While MNCs eye the lucrative Indian market apart from other markets, IMNCs eye the huge global markets apart from the Indian market. The trend of Emerging Multinationals (EMNCs) is not a new trend. China’s Huawei, Mexico’s Cemex, Russia’s Gazprom and Brazil’s Embraer are but few examples. While some of these EMNCs would have internationalized their national experience, MNCs would have nationalized their international experience like that of Hindustan Lever. Of course, there are pure play IMNCs, like the IT companies (TCS, Wipro, Infosys).
In my assessment, IMNCs will prosper immensely as they look at global markets as an opportunity set as opposed to just targeting the Indian landscape, alone. However, operationally it may be challenging to coordinate vast networked operations and generate the requisite profits. Also, they may have to manage political and currency risks in the process. Also, from a governance point of view, the IMNCs may not be able to take with them notable or worthy best practices while they compete in new markets, as India is still learning to draft governance codes and is not widely acclaimed for such metrics, currently. On the other hand, foreign MNCs may have a head start here in terms of corporate governance.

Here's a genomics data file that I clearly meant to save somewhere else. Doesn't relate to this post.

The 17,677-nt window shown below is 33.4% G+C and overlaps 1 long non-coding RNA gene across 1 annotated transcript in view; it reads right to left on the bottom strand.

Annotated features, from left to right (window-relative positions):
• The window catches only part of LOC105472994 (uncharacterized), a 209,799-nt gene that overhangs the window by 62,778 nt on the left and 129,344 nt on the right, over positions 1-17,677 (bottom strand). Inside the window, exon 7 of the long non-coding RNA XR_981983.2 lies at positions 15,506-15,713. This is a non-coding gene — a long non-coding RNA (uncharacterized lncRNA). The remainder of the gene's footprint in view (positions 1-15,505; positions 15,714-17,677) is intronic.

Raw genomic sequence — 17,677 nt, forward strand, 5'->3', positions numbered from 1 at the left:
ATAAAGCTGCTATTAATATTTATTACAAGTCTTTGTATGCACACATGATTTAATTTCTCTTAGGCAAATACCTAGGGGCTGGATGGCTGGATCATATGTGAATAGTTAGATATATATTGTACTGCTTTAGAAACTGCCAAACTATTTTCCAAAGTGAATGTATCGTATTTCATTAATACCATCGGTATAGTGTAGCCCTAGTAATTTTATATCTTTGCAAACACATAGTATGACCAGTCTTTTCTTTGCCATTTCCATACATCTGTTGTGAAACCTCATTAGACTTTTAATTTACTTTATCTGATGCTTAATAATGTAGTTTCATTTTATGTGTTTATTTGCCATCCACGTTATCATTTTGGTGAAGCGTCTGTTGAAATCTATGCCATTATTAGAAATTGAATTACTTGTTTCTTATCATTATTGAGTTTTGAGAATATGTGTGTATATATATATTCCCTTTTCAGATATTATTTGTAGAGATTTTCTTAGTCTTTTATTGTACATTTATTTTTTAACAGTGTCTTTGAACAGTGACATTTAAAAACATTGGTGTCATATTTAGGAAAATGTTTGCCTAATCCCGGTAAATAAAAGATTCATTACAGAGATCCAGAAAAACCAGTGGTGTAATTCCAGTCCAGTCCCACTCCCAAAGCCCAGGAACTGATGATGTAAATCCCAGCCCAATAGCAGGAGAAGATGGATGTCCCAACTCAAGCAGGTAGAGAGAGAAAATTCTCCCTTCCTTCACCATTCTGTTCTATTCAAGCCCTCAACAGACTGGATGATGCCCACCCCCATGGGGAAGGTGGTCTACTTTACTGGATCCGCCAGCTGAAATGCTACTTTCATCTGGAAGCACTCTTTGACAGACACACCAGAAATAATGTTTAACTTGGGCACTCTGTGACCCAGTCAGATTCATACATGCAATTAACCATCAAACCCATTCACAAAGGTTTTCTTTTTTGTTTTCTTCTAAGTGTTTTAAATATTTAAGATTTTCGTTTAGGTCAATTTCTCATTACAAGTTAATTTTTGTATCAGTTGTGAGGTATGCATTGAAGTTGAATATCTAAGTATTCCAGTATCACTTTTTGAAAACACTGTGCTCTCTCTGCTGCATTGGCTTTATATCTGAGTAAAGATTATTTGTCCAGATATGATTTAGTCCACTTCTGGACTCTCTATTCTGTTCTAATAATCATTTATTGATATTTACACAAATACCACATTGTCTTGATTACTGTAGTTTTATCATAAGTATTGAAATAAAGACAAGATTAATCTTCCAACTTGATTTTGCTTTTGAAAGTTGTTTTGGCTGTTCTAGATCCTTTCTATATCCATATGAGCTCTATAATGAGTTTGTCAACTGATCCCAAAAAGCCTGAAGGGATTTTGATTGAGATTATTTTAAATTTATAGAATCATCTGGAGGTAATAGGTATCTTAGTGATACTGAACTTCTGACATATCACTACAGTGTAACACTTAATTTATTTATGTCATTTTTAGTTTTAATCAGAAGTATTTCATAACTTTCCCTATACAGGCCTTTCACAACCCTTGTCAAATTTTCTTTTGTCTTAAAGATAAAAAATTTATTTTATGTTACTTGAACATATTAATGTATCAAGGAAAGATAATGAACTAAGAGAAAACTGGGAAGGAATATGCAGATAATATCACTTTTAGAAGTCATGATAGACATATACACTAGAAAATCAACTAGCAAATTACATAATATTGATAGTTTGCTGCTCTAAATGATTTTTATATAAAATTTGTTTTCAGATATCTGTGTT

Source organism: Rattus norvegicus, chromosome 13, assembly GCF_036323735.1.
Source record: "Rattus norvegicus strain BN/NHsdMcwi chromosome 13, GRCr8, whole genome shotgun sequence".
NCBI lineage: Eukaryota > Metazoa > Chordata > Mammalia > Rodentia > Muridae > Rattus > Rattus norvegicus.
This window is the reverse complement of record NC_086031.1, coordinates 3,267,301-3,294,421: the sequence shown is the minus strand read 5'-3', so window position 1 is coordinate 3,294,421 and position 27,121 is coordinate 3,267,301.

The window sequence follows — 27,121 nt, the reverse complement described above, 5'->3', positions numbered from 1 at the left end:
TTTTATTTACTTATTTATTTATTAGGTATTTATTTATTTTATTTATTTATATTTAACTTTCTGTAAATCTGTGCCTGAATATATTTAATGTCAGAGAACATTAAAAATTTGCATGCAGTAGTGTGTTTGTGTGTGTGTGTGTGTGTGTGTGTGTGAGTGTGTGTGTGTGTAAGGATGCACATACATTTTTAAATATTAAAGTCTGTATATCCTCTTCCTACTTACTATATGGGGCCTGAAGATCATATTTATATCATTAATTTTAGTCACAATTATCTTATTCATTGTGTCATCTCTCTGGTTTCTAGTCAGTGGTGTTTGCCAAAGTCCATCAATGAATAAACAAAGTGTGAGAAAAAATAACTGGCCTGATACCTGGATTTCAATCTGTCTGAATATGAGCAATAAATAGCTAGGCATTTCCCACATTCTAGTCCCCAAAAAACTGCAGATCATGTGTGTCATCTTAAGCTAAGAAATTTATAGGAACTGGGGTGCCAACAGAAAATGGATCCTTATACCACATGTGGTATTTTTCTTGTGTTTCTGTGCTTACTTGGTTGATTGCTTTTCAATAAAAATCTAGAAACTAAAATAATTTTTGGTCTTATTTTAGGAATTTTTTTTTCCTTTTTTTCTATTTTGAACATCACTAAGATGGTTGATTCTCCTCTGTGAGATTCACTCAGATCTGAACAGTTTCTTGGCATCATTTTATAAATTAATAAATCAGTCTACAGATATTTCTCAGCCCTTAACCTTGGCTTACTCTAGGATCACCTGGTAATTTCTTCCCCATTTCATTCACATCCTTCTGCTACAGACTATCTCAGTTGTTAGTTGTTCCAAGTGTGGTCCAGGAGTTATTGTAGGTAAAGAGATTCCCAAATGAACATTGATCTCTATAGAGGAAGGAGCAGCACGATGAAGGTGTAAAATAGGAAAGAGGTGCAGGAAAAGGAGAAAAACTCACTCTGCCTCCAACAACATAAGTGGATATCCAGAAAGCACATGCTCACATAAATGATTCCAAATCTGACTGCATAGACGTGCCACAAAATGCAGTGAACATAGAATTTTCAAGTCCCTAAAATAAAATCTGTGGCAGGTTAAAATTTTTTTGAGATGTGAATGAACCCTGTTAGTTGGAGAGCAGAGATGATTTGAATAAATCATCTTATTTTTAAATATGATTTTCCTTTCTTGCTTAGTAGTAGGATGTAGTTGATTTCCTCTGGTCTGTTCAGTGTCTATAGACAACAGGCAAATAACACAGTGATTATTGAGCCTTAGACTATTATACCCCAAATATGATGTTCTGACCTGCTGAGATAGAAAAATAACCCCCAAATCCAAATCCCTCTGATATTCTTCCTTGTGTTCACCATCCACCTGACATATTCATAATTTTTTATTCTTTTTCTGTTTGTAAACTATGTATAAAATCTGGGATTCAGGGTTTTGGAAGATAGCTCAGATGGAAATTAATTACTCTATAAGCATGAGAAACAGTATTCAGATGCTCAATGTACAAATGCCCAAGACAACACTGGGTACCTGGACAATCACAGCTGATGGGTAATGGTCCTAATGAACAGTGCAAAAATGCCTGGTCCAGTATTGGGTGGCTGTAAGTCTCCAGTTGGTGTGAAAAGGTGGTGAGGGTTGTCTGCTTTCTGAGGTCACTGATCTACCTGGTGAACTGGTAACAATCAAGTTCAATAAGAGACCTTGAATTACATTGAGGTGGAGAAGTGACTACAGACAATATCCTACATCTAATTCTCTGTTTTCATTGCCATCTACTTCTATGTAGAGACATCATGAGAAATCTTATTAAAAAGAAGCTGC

What about financial performance?